ABU DHABI // A set of solutions to ease a shortage in places at Indian schools was unveiled yesterday, only to be described by community members as inadequate. However, the community members said the measures taken by the Abu Dhabi Education Council (Adec) were at least a step in the right direction. "We have an immediate plan to deal with the forecasted capacity shortage and are making preparations to create world-class academic environments for each student in Abu Dhabi for the long term," said Dr Mugheer al Khaili, the director general of Adec.
The new plan includes the use of an old public school building to increase capacity, extending the operation of a villa school that was due to relocate to Musaffah and considering additional proposals to increase capacity at some Indian schools. KB Murali, the head of the Kerala Social Centre in Abu Dhabi, said that while the situation was improving, the solutions did not go far enough and there were still hundreds of pupils without school spots.
Some parents were opting to keep their children in the UAE with no places available even though they could miss a whole school year, at an "immeasurable" cost to the children, said Mr Murali. Mohammed Rafi, whose five-year-old daughter was accepted into one of the Indian schools in the capital on March 15, said he struggled to secure a place for her. But even that success is fleeting as her school is moving to Musaffah next year, so she will need to apply elsewhere.
"Next year I have to suffer again," said Mr Rafi. He sees the plight of other parents among his friends, some of whom have "already shifted their families to India because of this crisis". Adec, which regulates schools in the capital, has come under mounting pressure to resolve a chronic lack of spaces at Indian- curriculum schools that may affect thousands of pupils as their April 11 opening date draws closer.
The solutions fall short of addressing the extent of the problem, according to community members. Some of the measures had also been disclosed earlier. A spokeswoman for Adec said the immediate solutions created more than 1,000 additional school places, solving a problem that "seems exaggerated". While the council did not have exact figures, the spokeswoman said the number of displaced students was "a few hundred" rather than in the thousands, disputing figures reported in the media.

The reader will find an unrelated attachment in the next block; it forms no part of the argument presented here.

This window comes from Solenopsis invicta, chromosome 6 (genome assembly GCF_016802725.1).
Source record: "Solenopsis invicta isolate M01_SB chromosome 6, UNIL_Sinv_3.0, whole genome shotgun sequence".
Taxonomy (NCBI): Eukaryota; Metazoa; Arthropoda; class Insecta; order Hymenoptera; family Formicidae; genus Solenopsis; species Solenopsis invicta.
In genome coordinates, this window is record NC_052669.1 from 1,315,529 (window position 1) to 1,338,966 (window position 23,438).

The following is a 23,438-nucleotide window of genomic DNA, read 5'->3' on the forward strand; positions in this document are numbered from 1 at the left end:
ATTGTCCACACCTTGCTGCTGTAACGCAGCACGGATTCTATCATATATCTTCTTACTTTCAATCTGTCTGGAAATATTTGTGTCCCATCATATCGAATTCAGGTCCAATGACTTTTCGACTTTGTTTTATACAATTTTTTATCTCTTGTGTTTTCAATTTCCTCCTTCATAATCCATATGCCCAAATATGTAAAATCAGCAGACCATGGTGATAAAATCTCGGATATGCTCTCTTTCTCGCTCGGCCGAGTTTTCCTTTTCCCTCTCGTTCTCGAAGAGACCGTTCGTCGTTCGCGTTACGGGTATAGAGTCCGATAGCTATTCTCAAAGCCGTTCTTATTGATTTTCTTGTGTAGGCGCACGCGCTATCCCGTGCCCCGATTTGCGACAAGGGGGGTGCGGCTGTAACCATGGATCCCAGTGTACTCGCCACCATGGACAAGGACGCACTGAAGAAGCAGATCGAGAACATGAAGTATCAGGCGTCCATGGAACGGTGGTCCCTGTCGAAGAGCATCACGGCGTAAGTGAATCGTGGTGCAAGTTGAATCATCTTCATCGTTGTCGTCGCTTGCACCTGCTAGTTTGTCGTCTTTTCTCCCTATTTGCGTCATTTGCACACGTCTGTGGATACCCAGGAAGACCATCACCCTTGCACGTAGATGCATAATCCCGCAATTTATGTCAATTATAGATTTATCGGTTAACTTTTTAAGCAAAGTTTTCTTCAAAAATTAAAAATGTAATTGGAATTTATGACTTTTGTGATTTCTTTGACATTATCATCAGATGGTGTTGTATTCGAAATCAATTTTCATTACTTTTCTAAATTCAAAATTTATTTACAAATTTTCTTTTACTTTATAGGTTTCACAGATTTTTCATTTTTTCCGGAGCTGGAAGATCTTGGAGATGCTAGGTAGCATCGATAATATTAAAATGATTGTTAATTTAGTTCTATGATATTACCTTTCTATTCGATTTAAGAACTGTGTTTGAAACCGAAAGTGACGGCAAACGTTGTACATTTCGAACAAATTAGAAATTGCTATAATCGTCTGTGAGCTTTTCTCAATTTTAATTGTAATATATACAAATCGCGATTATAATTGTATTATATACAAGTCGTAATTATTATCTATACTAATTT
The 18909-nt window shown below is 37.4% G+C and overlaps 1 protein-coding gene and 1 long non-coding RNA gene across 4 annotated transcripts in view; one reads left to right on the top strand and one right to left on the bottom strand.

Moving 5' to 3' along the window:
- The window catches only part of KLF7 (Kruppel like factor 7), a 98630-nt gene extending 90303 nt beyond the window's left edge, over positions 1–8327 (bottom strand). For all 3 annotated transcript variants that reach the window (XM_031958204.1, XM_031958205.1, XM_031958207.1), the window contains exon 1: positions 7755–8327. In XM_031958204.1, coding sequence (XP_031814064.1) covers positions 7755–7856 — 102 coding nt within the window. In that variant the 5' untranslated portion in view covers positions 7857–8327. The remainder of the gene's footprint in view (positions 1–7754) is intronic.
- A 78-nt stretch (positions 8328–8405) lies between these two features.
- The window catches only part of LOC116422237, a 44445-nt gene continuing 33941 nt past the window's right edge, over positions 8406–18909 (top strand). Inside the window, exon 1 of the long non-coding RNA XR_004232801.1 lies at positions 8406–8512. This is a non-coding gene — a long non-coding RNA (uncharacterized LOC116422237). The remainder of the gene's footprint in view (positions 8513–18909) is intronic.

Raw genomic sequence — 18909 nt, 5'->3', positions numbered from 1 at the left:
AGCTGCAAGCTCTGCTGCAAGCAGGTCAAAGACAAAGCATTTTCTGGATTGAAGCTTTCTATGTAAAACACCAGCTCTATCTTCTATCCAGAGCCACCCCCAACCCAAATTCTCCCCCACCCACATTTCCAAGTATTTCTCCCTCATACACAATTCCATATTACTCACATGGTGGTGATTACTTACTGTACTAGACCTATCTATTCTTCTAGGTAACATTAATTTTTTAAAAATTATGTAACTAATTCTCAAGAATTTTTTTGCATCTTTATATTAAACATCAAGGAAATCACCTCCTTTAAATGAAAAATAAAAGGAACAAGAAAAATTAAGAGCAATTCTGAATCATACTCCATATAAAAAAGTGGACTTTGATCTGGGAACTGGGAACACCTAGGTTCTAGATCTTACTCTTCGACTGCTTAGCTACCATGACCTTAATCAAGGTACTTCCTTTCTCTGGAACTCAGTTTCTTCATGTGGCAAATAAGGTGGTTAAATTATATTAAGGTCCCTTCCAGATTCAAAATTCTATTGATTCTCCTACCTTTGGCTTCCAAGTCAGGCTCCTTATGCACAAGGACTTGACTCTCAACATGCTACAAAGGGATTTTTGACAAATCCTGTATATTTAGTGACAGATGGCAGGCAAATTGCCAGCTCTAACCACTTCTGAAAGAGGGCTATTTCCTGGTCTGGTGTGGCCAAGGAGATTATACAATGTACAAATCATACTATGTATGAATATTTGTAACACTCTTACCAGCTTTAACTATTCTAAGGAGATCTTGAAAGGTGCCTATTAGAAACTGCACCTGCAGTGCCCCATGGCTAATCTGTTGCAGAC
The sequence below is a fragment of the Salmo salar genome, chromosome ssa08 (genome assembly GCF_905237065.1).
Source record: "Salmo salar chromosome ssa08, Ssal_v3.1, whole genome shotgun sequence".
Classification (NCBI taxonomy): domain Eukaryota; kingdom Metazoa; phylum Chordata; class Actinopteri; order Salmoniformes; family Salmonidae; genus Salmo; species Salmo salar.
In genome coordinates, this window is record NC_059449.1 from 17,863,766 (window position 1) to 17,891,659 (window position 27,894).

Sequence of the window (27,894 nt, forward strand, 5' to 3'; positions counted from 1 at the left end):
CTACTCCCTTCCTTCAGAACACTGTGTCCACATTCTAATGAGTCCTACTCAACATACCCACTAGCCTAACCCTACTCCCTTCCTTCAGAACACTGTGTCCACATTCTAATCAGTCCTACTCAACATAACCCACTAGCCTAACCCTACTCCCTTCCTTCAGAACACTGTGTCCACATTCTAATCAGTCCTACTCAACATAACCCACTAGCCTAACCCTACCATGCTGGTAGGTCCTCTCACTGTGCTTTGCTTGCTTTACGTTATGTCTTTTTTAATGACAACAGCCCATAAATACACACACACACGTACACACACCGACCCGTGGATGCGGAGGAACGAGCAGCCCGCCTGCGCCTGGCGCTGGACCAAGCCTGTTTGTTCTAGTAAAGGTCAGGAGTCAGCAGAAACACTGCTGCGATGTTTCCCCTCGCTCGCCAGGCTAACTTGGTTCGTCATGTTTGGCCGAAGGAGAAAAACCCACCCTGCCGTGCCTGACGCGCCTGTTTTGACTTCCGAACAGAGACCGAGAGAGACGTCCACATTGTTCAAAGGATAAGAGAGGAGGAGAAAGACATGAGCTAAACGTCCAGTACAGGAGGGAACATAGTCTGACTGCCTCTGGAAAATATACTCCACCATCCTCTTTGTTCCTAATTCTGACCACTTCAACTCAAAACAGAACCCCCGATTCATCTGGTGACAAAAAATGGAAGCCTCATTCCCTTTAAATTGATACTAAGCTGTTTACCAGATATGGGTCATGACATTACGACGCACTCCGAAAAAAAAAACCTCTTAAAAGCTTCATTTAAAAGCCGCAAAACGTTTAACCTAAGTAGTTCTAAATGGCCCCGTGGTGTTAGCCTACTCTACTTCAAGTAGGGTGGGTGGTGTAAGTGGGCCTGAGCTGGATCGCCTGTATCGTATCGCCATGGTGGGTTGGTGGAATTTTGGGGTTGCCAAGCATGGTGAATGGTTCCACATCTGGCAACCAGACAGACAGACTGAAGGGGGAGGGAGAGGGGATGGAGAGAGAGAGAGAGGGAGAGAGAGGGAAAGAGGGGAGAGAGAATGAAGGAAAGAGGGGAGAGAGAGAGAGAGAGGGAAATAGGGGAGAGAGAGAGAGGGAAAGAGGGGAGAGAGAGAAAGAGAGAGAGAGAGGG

Figures drawn up from waiting lists were not accurate, the spokeswoman added, because many parents applied to multiple schools. However, last month, individual schools reported waiting lists of up to 3,500 applicants. The full details of the plan, elements of which had been disclosed earlier, were drawn up after a meeting with Indian investors last week. Adec had earlier allowed two schools to increase classroom capacity by about three pupils each, providing places for between 400 to 500 students.
It also barred one school from raising its fees beyond 2009 levels, saying that was not a solution for overcapacity. The council will look at requests for fee increases on a "case-by-case basis" instead of issuing a general moratorium on fee increases, according to the spokeswoman. In the long term, Adec said it would provide land to investors willing to set up "non-profit sharing" schools, which provide a small return on investment that must be spent on developing the schools.
"The situation is very bad and this is not a permanent solution," said the principal of a villa school in Abu Dhabi with 600 students on its waiting list, who did not want to be named. The Government should provide additional spaces from empty public school buildings "if they really want to help the Indian community", she said. Additionally, extensions should be given to villa schools operating in the capital as they often exceeded other schools in quality, she added.
Only five Indian schools in Abu Dhabi are in purpose-built school facilities, while 12 others are in villas that Adec says pose serious health and safety risks for children. The principal said that figures for displaced students were not exaggerated and questioned whether investors brought in by the authorities had the necessary expertise to run schools. "Have they got an attachment to any educational institute before? You have to look at the credibility of the investor," she said. It would be hard to convince investors to pay for schools with very low returns on investment, she added.
Many parents she knew had already relocated to India, where the school year starts in June. Mr Murali said there were "efforts from all sides to overcome the problem, but what all agencies have done so far is not good enough to solve the problem". He recommended that all Indian schools in the capital be allowed to increase their class size. "I can see parents approaching us, parents in a dilemma, sending their kids back to India to study with no spaces in the Emirates. It is the only way for them," he said.
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